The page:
Jeni's Splendid Ice Creams in Ohio has shut down its production facility and retail locations after finding listeria bacteria again. The company had reopened only a few weeks ago after dealing with a problem with listeria contamination in April.
The company found the problem itself after conducting testing, according to chief executive John Lowe. In April, Jeni's recalled all its products, and closed its 20 ice cream stores and its production facility in Columbus, OH. Jeni's resumed production in May and opened its stores several days later.
Since then, the company has been testing each batch of ice cream for listeria and hired consultants to help overhaul its safety procedures. The contamination problem had been thought to be in the part of the plant where ice cream is loaded into pint containers.
No illnesses have been linked to listeria in Jeni's ice cream, either in this outbreak or the one in April. Blue Bell Creameries was also hit by listeria contamination in its manufacturing plants and had to recall all its products in April. Ten illnesses, including three deaths, were linked with Blue Bell ice cream.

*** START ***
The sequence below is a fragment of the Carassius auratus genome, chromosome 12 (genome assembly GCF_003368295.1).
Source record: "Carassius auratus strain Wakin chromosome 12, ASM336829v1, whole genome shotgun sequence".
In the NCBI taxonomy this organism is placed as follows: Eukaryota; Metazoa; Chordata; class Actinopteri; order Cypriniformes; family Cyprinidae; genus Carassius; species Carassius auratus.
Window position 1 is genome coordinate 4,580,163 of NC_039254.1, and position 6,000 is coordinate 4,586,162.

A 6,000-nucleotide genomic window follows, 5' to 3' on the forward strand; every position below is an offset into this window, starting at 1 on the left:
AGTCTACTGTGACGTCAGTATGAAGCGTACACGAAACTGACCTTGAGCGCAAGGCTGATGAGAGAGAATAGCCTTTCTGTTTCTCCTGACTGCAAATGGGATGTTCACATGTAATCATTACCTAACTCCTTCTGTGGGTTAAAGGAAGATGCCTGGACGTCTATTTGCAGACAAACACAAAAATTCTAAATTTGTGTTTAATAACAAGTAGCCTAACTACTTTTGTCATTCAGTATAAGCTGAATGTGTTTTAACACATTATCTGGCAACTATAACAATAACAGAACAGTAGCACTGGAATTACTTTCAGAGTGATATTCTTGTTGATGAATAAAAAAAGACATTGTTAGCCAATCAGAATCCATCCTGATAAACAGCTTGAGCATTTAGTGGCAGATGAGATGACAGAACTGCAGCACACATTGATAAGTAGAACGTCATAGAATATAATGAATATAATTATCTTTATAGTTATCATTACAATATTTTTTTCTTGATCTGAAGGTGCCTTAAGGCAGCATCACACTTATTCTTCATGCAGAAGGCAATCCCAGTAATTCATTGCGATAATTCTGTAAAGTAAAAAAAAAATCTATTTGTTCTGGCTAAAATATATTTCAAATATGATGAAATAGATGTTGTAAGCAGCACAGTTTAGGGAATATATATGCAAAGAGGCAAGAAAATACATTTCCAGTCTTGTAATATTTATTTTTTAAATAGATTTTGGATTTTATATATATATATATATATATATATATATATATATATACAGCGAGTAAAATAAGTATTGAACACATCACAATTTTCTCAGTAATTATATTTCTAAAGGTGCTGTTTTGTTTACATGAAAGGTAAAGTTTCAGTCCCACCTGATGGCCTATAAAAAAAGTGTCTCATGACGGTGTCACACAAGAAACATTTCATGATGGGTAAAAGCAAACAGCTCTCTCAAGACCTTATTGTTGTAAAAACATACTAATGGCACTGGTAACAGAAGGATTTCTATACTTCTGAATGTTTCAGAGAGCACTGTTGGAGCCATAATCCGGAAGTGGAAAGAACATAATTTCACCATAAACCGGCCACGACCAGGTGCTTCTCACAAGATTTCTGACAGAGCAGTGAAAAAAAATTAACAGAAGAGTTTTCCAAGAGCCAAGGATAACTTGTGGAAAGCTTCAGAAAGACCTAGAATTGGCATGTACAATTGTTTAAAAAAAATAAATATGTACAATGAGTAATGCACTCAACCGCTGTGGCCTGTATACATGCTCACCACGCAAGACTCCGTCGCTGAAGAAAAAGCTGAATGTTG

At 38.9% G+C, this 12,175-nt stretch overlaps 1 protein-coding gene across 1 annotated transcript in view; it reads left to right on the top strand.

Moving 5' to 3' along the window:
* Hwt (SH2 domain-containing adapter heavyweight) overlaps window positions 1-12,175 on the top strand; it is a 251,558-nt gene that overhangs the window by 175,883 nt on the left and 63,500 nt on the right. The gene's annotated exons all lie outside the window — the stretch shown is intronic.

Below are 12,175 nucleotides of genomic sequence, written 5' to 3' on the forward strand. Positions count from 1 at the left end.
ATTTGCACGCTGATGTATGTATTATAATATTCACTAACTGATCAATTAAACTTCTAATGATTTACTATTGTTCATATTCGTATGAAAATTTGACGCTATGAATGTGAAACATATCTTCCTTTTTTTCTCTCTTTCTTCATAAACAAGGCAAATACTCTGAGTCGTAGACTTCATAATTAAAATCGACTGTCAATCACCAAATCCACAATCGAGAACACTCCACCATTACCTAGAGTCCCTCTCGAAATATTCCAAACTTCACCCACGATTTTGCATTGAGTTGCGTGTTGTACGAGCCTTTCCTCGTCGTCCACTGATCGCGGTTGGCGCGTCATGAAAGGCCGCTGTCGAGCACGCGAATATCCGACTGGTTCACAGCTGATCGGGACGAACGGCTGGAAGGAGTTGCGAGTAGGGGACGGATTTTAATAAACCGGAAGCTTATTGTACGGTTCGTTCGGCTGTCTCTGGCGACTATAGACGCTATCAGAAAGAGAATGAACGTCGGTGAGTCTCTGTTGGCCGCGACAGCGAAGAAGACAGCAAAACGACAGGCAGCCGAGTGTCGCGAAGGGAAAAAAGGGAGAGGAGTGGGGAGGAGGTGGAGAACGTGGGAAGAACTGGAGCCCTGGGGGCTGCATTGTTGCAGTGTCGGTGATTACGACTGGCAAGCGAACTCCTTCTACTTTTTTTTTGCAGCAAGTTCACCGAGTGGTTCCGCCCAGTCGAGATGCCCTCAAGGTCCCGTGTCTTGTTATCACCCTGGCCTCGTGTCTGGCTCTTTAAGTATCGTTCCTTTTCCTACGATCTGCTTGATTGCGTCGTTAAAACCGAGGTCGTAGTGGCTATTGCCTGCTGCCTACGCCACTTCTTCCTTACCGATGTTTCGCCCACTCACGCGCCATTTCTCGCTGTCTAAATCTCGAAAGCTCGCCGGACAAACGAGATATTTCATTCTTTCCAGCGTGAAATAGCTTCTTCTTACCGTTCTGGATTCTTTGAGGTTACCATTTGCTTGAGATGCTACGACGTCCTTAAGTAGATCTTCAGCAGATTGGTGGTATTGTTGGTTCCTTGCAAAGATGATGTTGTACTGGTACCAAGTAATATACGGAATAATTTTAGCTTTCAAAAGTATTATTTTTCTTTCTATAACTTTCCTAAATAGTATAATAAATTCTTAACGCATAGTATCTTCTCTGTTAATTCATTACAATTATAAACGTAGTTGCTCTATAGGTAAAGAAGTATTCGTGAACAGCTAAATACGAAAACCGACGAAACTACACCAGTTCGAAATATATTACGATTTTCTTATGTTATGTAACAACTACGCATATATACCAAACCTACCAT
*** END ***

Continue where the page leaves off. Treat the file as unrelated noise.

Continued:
Listeria is found in soil and water. Unlike most bacteria, it can grow in cold temperatures, which means that it can grow in refrigerated foods that have been contaminated and can survive in frozen foods like ice cream. It can be carried into a food processing plant on the bottom of a shoe and is extremely hard to get rid of in a processing plant. It can linger for years.
The disease caused by listeria is called listeriosis. Most deaths due to listeriosis occur in the elderly or in people with a compromised immune system. Most healthy children or young adults who become infected have few problems. However, listeriosis can be fatal in pregnant women, and can cause miscarriages, premature births, and make newborns seriously ill.